The court considered the importance of the role played by the media in attending and reporting court proceedings. Watkins LJ said: ‘The role of the journalist and his importance for the public interest in the administration of justice has been commented upon on many occasions. No one nowadays surely can doubt that his presence in court for the purpose of reporting proceedings conducted therein is indispensable. Without him, how is the public to be informed of how justice is being administered in our courts? The journalist has been engaged upon this task in much the same way as he performs it today for well over 150 years. In her work, Justice and Journalism (1974), p. 24, Marjorie Jones, making a study of the influence of newspaper reporting upon the administration of justice by magistrates, stated, having referred to a case decided in 1831:
‘The same ruling that excluded the attorney admitted the newspaper reporter. The journalist entered, and has remained, in magistrates’ courts as a member of the public taking notes. The constant presence of newspaper men in magistrates’ courts provided not only a record of the proceedings but also a means of communication with the public. Through newspaper reports magistrates had access to a wider audience beyond the justice room or the police office. Communication is particularly important for deterrent sentencing, which requires that potential offenders shall be aware of the punishment they are likely to incur.’
In Dickens’ time journalists were the only impartial observers who sat regularly in magistrates’ courts, day after day, week after week, month after month. In the provinces, particularly, the same reporter might often cover the local courts for year after year. These men regarded themselves as representing the absent public. And they were the first to concern themselves with the defence of the defenceless in the summary courts. Lord Denning in The Road to Justice (1955) stated with regard to the free press:
‘A newspaper reporter is in every court. He sits through the dullest cases in the Court of Appeal and the most trivial cases before the magistrates. He says nothing but writes a lot. He notes all that goes on and makes a fair and accurate report of it. He supplies it for use either in the national press or in the local press according to the public interest it commands. He is, I verily believe, the watchdog of justice. If he is to do his work properly and effectively we must hold fast to the principle that every case must be heard and determined in open court. It must not take place behind locked doors. Every member of the public must be entitled to report in the public press all that he has seen and heard. The reason for this rule is the very salutary influence which publicity has for those who work in the light of it. The judge will be careful to see that the trial is fairly and properly conducted if he realises that any unfairness or impropriety on his part will be noted by those in court and may be reported in the press. He will be more anxious to give a correct decision if he knows that his reasons must justify themselves at the bar of public opinion.’ and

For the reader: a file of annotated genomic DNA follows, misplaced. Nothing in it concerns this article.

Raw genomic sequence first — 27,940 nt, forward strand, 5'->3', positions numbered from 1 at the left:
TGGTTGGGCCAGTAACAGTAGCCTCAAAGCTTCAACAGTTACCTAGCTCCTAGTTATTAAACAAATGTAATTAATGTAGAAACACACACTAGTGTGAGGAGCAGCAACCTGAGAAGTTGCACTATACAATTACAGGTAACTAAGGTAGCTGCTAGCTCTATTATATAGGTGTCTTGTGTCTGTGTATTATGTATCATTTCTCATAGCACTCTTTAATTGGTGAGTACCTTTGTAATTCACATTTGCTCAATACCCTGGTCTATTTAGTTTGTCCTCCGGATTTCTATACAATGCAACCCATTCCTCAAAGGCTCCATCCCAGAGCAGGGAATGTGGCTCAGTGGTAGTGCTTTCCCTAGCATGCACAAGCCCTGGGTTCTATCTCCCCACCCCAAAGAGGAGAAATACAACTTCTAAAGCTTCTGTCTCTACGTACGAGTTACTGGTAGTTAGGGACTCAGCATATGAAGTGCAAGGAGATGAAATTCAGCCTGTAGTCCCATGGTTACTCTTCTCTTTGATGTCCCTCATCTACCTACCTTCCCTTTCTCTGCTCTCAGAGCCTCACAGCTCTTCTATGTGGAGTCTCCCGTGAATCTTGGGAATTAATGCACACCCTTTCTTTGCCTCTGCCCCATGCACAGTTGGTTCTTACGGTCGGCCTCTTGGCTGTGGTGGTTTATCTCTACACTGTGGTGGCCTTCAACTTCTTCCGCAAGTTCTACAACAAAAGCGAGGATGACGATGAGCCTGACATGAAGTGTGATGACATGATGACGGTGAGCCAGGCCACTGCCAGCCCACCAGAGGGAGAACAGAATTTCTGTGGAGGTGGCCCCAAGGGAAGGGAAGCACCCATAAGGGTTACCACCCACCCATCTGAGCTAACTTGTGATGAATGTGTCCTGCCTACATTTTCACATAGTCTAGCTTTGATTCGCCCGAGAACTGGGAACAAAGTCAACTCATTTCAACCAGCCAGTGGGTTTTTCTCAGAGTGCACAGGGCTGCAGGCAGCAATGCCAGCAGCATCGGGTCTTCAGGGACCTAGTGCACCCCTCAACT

‘There is . . no such person known to the law as the anonymous JP.’
Those observations suffice to emphasise to the mind of anyone the vital significance of the work of the journalist in reporting court proceedings and, within the bounds of impartiality and fairness, commenting upon the decisions of judges and justices and their behaviour in and conduct of the proceedings. If someone in the seat of justice misconducts himself or is worthy of praise, is the public disentitled at the whim of that person to know his identity?
It must ever be borne in mind that save upon rare occasions when a court is entitled to sit in camera, it must sit in public. The principle of open justice has been well established for a very long time.’
 1 QB 582
England and Wales
Cited – Norfolk County Council v Webster and others FD 1-Nov-2006
The claimants wished to claim that they were victims of a miscarriage of justice in the way the Council had dealt with care proceedings. They sought that the proceedings should be reported without the children being identified.
Held: A judge . .
Cited – G, Regina (on the Application of) v Nottingham City Council Admn 1-Feb-2008
The respondent authority had removed the child from the mother at birth but without first obtaining any court authority. The court had made a peremptory order for the return of the child. The court explained its actions.
Held: Neither social . .
Cited – Mohamed, Regina (on the Application of) v Secretary of State for Foreign and Commonwealth Affairs (No 4) Admn 4-Feb-2009
In an earlier judgment, redactions had been made relating to reports by the US government of its treatment of the claimant when held by them at Guantanamo bay. The claimant said he had been tortured and sought the documents to support his defence of . .
Cited – Doctor A and Others v Ward and Another FD 8-Jan-2010
Parents wished to publicise the way care proceedings had been handled, naming the doctors, social workers and experts some of whom had been criticised. Their names had been shown as initials so far, and interim contra mundum orders had been made . .
Lists of cited by and citing cases may be incomplete.
Updated: 02 November 2021; Ref: scu.245939